The M-16 style extractor was designed to snap over that case rim every single time, so we knew that was the way to go. We also knew that, at the time, people were trying to decide between Glock or Colt mags. So, we decided ours had to work with both. It also had to have removable weights. So, those were all the specific features that we knew it needed to have.
Q: Adjustable gas blocks are something you are also known for…can you speak about why yours is one to consider if that’s the sort of gas block someone wants?
A: In my opinion, the ODIN Works adjustable gas block is second to none.
What I mean by repeatable is, let’s say you have a suppressor on your rifle and you know the adjustable gas block needs 5 clicks…and when you take the suppressor off, you know you need to add 10 clicks. In that scenario, you just put your wrench in there, move it out, and count the clicks. That’s going to be repeatable every single time.
The best part of the adjusting screw is it faces forward so you don’t have to take the handguard off. You don’t have to have special access points or anything like that. With it coated in nitride and with the Inconel screw and Inconel spring, w
Q: Can you discuss your Atlas Compensator?
A: The innovative part of the Atlas is that it is a three-piece design that eliminates the need for shims, spacers and crush washers. With the Atlas, you just take the body of the brake and you thread it on, you torque it on, and where it lands it lands.
We then have a timing sleeve and an end cap. The timing sleeve has a hole that you start at 12 o’clock, and tighten the end cap down, and you’re done. If you have any bit of muzzle rise left over, sometimes ARs will climb up and to the right…you can just clock that sleeve up and to the right. The end result is virtually no muzzle rise and felt recoil goes down significantly. Through our testing, we were getting up to 72 percent recoil reduction, so it really is an effective muzzle brake. It’s easy to install…really effective and looks really good.
Q: Finally, is there any advice you could share with our readers on building an AR? Things that you’ve seen in your experience that you think a builder could benefit from?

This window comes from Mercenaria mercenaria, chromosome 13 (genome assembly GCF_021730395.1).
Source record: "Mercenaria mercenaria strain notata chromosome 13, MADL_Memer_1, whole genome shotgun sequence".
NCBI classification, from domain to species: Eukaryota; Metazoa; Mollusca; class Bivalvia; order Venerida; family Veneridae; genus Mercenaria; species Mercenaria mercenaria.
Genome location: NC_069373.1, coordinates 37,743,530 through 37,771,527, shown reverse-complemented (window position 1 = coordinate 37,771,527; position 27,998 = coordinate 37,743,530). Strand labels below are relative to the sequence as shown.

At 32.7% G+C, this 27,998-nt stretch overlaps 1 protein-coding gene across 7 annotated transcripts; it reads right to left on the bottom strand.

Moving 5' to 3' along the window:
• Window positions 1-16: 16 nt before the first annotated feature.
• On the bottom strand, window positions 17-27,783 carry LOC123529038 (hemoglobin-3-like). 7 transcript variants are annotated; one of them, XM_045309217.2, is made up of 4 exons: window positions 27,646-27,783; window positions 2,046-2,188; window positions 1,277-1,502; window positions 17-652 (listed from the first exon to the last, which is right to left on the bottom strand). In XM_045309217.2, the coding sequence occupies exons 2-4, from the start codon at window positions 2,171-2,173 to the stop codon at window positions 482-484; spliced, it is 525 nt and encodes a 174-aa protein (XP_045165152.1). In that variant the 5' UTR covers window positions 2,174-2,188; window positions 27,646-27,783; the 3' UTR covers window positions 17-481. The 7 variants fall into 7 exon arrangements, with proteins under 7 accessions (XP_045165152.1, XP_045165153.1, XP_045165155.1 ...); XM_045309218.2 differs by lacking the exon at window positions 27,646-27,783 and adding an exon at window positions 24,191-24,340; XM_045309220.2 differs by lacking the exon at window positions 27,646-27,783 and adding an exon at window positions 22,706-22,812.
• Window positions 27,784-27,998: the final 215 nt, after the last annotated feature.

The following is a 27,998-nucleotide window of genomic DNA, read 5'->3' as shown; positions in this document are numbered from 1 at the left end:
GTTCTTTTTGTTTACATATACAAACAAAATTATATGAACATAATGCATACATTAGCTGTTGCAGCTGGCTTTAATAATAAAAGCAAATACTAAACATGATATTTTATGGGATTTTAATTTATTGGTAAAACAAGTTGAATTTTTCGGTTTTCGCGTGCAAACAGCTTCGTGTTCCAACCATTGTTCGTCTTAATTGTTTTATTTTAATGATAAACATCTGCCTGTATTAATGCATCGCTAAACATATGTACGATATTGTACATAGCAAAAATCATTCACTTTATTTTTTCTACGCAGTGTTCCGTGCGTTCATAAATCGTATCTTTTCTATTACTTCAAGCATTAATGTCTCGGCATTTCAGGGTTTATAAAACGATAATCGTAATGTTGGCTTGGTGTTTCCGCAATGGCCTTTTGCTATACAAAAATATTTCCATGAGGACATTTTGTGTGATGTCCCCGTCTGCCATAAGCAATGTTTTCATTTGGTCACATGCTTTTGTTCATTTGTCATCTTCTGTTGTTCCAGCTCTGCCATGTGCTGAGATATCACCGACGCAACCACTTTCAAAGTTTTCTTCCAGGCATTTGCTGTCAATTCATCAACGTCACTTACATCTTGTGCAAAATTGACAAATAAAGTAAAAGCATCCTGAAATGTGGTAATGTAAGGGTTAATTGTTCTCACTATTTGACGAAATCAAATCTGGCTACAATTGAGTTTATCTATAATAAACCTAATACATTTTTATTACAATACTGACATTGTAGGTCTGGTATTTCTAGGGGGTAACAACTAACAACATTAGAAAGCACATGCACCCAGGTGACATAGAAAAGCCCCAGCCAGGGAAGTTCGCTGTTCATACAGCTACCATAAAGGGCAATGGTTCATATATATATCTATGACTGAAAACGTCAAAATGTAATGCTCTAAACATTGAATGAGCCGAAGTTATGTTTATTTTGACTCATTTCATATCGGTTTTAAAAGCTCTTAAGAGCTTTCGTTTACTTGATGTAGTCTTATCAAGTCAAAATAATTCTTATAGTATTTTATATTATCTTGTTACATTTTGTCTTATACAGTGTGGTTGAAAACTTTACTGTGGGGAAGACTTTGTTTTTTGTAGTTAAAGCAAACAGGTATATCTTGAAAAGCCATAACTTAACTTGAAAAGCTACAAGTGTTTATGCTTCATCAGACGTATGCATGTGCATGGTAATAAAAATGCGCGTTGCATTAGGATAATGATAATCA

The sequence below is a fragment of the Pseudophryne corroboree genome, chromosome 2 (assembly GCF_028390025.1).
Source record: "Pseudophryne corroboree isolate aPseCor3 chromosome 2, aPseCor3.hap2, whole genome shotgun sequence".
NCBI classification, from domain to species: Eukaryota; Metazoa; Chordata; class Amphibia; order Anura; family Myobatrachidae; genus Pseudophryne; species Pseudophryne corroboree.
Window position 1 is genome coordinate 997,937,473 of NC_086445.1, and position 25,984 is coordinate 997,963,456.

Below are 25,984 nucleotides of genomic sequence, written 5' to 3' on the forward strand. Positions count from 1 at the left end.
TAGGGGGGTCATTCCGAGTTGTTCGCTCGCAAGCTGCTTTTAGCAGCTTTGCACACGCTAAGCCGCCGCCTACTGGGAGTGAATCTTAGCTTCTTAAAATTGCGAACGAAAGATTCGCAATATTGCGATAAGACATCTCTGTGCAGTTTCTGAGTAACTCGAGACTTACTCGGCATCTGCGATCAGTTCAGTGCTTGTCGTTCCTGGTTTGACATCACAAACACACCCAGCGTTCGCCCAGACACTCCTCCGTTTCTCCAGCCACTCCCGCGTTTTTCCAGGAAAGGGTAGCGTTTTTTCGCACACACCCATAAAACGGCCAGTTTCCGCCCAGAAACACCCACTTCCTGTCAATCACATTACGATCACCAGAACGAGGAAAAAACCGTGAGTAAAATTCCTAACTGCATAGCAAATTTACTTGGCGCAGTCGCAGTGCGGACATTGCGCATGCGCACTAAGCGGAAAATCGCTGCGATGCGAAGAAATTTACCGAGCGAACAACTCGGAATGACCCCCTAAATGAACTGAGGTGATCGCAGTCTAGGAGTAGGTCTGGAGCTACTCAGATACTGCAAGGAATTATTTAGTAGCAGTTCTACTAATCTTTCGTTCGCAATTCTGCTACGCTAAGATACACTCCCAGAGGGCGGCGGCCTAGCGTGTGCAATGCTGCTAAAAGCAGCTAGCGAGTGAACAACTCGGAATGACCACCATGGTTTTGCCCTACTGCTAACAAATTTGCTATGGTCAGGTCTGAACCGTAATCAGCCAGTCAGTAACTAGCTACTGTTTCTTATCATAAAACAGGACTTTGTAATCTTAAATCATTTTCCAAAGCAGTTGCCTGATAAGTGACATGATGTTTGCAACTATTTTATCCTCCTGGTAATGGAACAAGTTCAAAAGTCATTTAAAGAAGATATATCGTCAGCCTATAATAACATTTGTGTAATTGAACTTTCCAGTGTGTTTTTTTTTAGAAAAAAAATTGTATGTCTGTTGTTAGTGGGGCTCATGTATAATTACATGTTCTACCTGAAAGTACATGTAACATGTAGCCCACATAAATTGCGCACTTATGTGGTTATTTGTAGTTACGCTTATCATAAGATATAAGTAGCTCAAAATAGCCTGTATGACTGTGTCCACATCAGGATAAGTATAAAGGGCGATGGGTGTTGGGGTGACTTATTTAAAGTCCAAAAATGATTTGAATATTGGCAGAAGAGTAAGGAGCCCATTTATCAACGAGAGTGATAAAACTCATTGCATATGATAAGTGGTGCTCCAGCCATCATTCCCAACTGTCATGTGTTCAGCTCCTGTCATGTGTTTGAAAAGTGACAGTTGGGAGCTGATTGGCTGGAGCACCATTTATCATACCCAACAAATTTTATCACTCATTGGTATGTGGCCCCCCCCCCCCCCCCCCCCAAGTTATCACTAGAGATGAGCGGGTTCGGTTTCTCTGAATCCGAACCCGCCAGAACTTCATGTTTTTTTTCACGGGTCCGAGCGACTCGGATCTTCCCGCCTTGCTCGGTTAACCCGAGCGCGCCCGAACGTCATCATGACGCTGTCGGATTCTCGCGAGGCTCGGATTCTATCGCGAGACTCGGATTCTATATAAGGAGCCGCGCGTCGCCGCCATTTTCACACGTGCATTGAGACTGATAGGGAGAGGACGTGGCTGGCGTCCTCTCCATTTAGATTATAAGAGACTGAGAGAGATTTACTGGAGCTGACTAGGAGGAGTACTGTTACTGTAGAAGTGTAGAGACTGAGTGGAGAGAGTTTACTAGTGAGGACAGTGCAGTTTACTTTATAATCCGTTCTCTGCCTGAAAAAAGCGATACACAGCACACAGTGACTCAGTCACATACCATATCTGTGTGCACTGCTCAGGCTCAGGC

A: Safety is paramount. If you don’t know, there’s plenty of people who do know. Make a phone call. Don’t assume anything. There’s a wealth of knowledge out there, but be careful about the advice you take on the internet. It can be hard to decipher between good and bad information. If you are having issues with your build, be sure to go directly to the manufacturer’s website or YouTube channel if you don’t want to make a phone call.
I’d also tell people to go slow and do it right.
Don’t Overlook the Obvious
Sometimes the simplest thing is what’s wrong. Its pretty amazing we get phone calls and emails where people are having an issue with a build and they want to blame it on this part or that part, and sometimes actually it’s just the ammo or the magazine. Sometimes when the car won’t start, it’s simply out of gas…so avoid the tendency to overcomplicate things looking for other problems.
I would also tell people when they are first getting into it, keep it simple. As you learn you can get more complicated and more exotic with your builds.
Q: One more thing…I see the words “Forward with Purpose” on the ODIN Works charging handle…can you explain the meaning behind that?
A: “Forward with Purpose” stems from Tom Hines. He wanted to come up with a motto that really meant something. He was at a point in his life where he was trying to figure out his purpose. The thought is that if we’re not improving ourselves and getting better, we’re actually regressing…so that’s where that comes from.
We want to move forward with our lives, our careers, and all of those things…but do so with purpose. Otherwise, we just wander aimlessly. So, whatever your purpose is in life, have a goal, have a plan so that you can move forward with it.
Thanks to ODIN Work’s Operations Director, Aaron Goodfellow for taking